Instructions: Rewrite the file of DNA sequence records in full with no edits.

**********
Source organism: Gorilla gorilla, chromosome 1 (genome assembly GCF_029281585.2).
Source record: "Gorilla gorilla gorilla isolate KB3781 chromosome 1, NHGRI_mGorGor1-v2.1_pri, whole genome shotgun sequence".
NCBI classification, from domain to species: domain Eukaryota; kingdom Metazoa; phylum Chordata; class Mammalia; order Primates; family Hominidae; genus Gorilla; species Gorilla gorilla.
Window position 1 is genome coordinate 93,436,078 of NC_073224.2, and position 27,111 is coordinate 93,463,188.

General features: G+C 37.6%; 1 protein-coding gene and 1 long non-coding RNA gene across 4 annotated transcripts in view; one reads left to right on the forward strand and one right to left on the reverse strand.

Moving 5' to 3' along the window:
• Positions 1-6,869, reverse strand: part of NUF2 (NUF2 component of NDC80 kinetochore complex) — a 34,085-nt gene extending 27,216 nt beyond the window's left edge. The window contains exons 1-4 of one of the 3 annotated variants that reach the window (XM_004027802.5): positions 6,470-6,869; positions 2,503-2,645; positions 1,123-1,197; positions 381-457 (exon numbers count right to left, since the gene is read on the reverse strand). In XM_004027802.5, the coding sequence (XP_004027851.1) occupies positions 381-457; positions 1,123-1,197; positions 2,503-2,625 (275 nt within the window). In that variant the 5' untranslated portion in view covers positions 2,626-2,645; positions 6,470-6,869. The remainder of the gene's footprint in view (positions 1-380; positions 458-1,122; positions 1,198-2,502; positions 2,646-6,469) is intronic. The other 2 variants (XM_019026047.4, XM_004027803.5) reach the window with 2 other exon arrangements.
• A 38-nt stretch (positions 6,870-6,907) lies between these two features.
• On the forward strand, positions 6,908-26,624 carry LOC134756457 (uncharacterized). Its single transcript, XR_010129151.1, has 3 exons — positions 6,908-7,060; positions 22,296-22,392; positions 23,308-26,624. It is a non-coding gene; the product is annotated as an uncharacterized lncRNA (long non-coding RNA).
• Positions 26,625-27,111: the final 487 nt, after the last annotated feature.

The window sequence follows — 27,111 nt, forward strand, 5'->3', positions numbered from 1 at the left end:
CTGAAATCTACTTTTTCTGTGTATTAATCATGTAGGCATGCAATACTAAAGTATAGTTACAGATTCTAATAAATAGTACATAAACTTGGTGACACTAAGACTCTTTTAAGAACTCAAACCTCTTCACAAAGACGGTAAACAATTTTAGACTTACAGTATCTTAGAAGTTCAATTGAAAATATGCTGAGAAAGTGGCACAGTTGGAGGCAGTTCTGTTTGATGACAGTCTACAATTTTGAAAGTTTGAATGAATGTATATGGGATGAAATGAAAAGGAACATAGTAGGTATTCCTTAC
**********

Source organism: Gorilla gorilla, chromosome 1 (genome assembly GCF_029281585.2).
Source record: "Gorilla gorilla gorilla isolate KB3781 chromosome 1, NHGRI_mGorGor1-v2.1_pri, whole genome shotgun sequence".
NCBI classification, from domain to species: domain Eukaryota; kingdom Metazoa; phylum Chordata; class Mammalia; order Primates; family Hominidae; genus Gorilla; species Gorilla gorilla.
Window position 1 is genome coordinate 93,436,078 of NC_073224.2, and position 27,111 is coordinate 93,463,188.

General features: G+C 37.6%; 1 protein-coding gene and 1 long non-coding RNA gene across 4 annotated transcripts in view; one reads left to right on the forward strand and one right to left on the reverse strand.

Moving 5' to 3' along the window:
• Positions 1-6,869, reverse strand: part of NUF2 (NUF2 component of NDC80 kinetochore complex) — a 34,085-nt gene extending 27,216 nt beyond the window's left edge. The window contains exons 1-4 of one of the 3 annotated variants that reach the window (XM_004027802.5): positions 6,470-6,869; positions 2,503-2,645; positions 1,123-1,197; positions 381-457 (exon numbers count right to left, since the gene is read on the reverse strand). In XM_004027802.5, the coding sequence (XP_004027851.1) occupies positions 381-457; positions 1,123-1,197; positions 2,503-2,625 (275 nt within the window). In that variant the 5' untranslated portion in view covers positions 2,626-2,645; positions 6,470-6,869. The remainder of the gene's footprint in view (positions 1-380; positions 458-1,122; positions 1,198-2,502; positions 2,646-6,469) is intronic. The other 2 variants (XM_019026047.4, XM_004027803.5) reach the window with 2 other exon arrangements.
• A 38-nt stretch (positions 6,870-6,907) lies between these two features.
• On the forward strand, positions 6,908-26,624 carry LOC134756457 (uncharacterized). Its single transcript, XR_010129151.1, has 3 exons — positions 6,908-7,060; positions 22,296-22,392; positions 23,308-26,624. It is a non-coding gene; the product is annotated as an uncharacterized lncRNA (long non-coding RNA).
• Positions 26,625-27,111: the final 487 nt, after the last annotated feature.

The window sequence follows — 27,111 nt, forward strand, 5'->3', positions numbered from 1 at the left end:
CTGAAATCTACTTTTTCTGTGTATTAATCATGTAGGCATGCAATACTAAAGTATAGTTACAGATTCTAATAAATAGTACATAAACTTGGTGACACTAAGACTCTTTTAAGAACTCAAACCTCTTCACAAAGACGGTAAACAATTTTAGACTTACAGTATCTTAGAAGTTCAATTGAAAATATGCTGAGAAAGTGGCACAGTTGGAGGCAGTTCTGTTTGATGACAGTCTACAATTTTGAAAGTTTGAATGAATGTATATGGGATGAAATGAAAAGGAACATAGTAGGTATTCCTTAC